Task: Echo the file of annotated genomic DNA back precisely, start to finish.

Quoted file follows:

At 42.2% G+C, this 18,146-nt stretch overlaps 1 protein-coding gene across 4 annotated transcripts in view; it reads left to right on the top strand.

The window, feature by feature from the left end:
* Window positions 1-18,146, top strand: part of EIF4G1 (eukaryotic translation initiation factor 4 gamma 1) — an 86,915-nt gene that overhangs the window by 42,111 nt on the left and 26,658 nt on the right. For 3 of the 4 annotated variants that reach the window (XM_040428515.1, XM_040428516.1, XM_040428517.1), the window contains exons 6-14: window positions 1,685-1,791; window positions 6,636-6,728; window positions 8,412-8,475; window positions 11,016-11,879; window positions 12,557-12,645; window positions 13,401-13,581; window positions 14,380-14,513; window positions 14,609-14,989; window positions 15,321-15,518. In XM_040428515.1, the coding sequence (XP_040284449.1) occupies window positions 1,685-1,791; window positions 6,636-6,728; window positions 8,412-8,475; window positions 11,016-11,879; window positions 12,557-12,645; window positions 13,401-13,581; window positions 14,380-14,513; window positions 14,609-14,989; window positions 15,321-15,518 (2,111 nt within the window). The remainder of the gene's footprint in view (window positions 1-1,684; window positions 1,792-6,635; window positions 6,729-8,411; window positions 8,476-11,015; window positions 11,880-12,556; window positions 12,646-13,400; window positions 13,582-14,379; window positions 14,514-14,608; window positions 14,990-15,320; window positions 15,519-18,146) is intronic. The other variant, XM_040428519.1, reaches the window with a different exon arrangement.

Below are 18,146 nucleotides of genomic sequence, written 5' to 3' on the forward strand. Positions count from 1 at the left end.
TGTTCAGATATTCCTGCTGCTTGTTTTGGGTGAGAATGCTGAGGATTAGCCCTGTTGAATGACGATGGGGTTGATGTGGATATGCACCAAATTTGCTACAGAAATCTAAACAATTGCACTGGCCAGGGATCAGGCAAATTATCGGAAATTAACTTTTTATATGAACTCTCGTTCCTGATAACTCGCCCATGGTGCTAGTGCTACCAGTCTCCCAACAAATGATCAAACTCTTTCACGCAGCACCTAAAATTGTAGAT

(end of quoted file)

At 42.2% G+C, this 18,146-nt stretch overlaps 1 protein-coding gene across 4 annotated transcripts in view; it reads left to right on the top strand.

The window, feature by feature from the left end:
* Window positions 1-18,146, top strand: part of EIF4G1 (eukaryotic translation initiation factor 4 gamma 1) — an 86,915-nt gene that overhangs the window by 42,111 nt on the left and 26,658 nt on the right. For 3 of the 4 annotated variants that reach the window (XM_040428515.1, XM_040428516.1, XM_040428517.1), the window contains exons 6-14: window positions 1,685-1,791; window positions 6,636-6,728; window positions 8,412-8,475; window positions 11,016-11,879; window positions 12,557-12,645; window positions 13,401-13,581; window positions 14,380-14,513; window positions 14,609-14,989; window positions 15,321-15,518. In XM_040428515.1, the coding sequence (XP_040284449.1) occupies window positions 1,685-1,791; window positions 6,636-6,728; window positions 8,412-8,475; window positions 11,016-11,879; window positions 12,557-12,645; window positions 13,401-13,581; window positions 14,380-14,513; window positions 14,609-14,989; window positions 15,321-15,518 (2,111 nt within the window). The remainder of the gene's footprint in view (window positions 1-1,684; window positions 1,792-6,635; window positions 6,729-8,411; window positions 8,476-11,015; window positions 11,880-12,556; window positions 12,646-13,400; window positions 13,582-14,379; window positions 14,514-14,608; window positions 14,990-15,320; window positions 15,519-18,146) is intronic. The other variant, XM_040428519.1, reaches the window with a different exon arrangement.

Below are 18,146 nucleotides of genomic sequence, written 5' to 3' on the forward strand. Positions count from 1 at the left end.
TGTTCAGATATTCCTGCTGCTTGTTTTGGGTGAGAATGCTGAGGATTAGCCCTGTTGAATGACGATGGGGTTGATGTGGATATGCACCAAATTTGCTACAGAAATCTAAACAATTGCACTGGCCAGGGATCAGGCAAATTATCGGAAATTAACTTTTTATATGAACTCTCGTTCCTGATAACTCGCCCATGGTGCTAGTGCTACCAGTCTCCCAACAAATGATCAAACTCTTTCACGCAGCACCTAAAATTGTAGAT